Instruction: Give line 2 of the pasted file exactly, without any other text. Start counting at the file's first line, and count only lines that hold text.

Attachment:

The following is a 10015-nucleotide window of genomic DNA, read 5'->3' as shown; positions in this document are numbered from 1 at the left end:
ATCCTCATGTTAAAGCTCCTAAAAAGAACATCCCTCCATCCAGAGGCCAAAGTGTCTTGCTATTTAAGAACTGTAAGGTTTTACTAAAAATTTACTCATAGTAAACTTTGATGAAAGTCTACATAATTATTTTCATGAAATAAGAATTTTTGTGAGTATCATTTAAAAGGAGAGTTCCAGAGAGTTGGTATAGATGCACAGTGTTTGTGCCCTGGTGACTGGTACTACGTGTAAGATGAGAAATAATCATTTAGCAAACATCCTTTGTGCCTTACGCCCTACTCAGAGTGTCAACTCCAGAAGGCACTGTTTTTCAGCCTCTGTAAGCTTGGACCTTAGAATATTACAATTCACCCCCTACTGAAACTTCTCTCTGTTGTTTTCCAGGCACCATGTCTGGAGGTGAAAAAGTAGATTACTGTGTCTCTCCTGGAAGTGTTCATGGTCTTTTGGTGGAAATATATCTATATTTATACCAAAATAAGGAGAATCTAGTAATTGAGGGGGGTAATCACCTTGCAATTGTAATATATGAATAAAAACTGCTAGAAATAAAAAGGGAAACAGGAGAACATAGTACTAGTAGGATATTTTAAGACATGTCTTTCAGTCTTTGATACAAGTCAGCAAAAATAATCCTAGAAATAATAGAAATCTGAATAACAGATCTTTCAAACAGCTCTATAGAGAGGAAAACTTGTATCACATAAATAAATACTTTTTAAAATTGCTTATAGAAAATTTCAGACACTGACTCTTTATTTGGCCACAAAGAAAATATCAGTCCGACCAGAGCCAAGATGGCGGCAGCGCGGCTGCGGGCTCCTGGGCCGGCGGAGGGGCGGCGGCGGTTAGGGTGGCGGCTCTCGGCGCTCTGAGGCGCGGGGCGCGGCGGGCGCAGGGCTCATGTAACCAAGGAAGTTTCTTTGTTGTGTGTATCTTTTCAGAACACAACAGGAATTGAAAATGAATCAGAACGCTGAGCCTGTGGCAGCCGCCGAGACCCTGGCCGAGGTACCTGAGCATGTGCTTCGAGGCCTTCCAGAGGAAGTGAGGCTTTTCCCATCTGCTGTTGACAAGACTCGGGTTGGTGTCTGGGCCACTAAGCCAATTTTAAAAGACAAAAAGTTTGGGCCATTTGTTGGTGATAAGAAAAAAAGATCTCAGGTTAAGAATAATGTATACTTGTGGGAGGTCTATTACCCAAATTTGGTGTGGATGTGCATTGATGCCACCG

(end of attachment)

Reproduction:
ATCCTCATGTTAAAGCTCCTAAAAAGAACATCCCTCCATCCAGAGGCCAAAGTGTCTTGCTATTTAAGAACTGTAAGGTTTTACTAAAAATTTACTCATAGTAAACTTTGATGAAAGTCTACATAATTATTTTCATGAAATAAGAATTTTTGTGAGTATCATTTAAAAGGAGAGTTCCAGAGAGTTGGTATAGATGCACAGTGTTTGTGCCCTGGTGACTGGTACTACGTGTAAGATGAGAAATAATCATTTAGCAAACATCCTTTGTGCCTTACGCCCTACTCAGAGTGTCAACTCCAGAAGGCACTGTTTTTCAGCCTCTGTAAGCTTGGACCTTAGAATATTACAATTCACCCCCTACTGAAACTTCTCTCTGTTGTTTTCCAGGCACCATGTCTGGAGGTGAAAAAGTAGATTACTGTGTCTCTCCTGGAAGTGTTCATGGTCTTTTGGTGGAAATATATCTATATTTATACCAAAATAAGGAGAATCTAGTAATTGAGGGGGGTAATCACCTTGCAATTGTAATATATGAATAAAAACTGCTAGAAATAAAAAGGGAAACAGGAGAACATAGTACTAGTAGGATATTTTAAGACATGTCTTTCAGTCTTTGATACAAGTCAGCAAAAATAATCCTAGAAATAATAGAAATCTGAATAACAGATCTTTCAAACAGCTCTATAGAGAGGAAAACTTGTATCACATAAATAAATACTTTTTAAAATTGCTTATAGAAAATTTCAGACACTGACTCTTTATTTGGCCACAAAGAAAATATCAGTCCGACCAGAGCCAAGATGGCGGCAGCGCGGCTGCGGGCTCCTGGGCCGGCGGAGGGGCGGCGGCGGTTAGGGTGGCGGCTCTCGGCGCTCTGAGGCGCGGGGCGCGGCGGGCGCAGGGCTCATGTAACCAAGGAAGTTTCTTTGTTGTGTGTATCTTTTCAGAACACAACAGGAATTGAAAATGAATCAGAACGCTGAGCCTGTGGCAGCCGCCGAGACCCTGGCCGAGGTACCTGAGCATGTGCTTCGAGGCCTTCCAGAGGAAGTGAGGCTTTTCCCATCTGCTGTTGACAAGACTCGGGTTGGTGTCTGGGCCACTAAGCCAATTTTAAAAGACAAAAAGTTTGGGCCATTTGTTGGTGATAAGAAAAAAAGATCTCAGGTTAAGAATAATGTATACTTGTGGGAGGTCTATTACCCAAATTTGGTGTGGATGTGCATTGATGCCACCG